Michael Fabricant (Lichfield) (Con): The Dean of Lichfield cathedral, Adrian Dorber, is always telling me how short of money the cathedral is. May I just say that I live for the day when gay clergymen can be openly gay and there will be gay marriages, which will be paid for in Lichfield cathedral and all the other cathedrals in England and the rest of the United Kingdom, in a liberal nation.
Mrs Spelman: I look forward to visiting the Lichfield diocese. Indeed, the Government have been very generous in their funding for repairs to that beautiful cathedral. On the specific subject of human sexuality, I do not think that the Archbishop of Canterbury could have been clearer about his leadership in bringing the whole Anglican Communion together for the first time, united behind the doctrine that we should condemn homophobic prejudice and violence at home and abroad.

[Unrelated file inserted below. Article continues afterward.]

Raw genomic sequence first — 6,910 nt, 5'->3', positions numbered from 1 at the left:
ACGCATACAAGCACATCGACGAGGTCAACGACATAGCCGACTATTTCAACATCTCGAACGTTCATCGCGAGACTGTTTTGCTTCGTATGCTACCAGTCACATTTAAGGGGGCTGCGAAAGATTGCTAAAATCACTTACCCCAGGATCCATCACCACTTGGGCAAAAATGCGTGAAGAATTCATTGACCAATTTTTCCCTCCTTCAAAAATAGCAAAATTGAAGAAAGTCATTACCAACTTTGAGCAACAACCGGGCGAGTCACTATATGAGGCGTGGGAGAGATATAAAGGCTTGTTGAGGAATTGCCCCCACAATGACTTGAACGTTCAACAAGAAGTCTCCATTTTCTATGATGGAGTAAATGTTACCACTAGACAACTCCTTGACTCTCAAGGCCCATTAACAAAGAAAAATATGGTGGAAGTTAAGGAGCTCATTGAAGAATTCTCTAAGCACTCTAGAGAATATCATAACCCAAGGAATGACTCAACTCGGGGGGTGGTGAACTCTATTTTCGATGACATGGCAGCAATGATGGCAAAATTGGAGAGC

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Church of England
| equality legislation
Cat Smith: "Will she do her best to ensure that LGBT clergy are not discriminated against here in the Church of England?"
Caroline Spelman: "in many African nations there are also very strong views on this subject, and keeping the Communion together is a big challenge."
And that answers the question about discrimination, how?
And that refers to LGBT people in England, how?
Discrimination is discrimination is discrimination.
Ask Jeffrey John, or Jeremy Pemberton, or any number of gay and lesbian ordinands in stealth or out in the open.
Bottom line is: Justin and the Primates (and, sadly, the English bishops collectively) are trying to dominate the conscience issue, and impose uniformity on a church deeply divided in good conscience.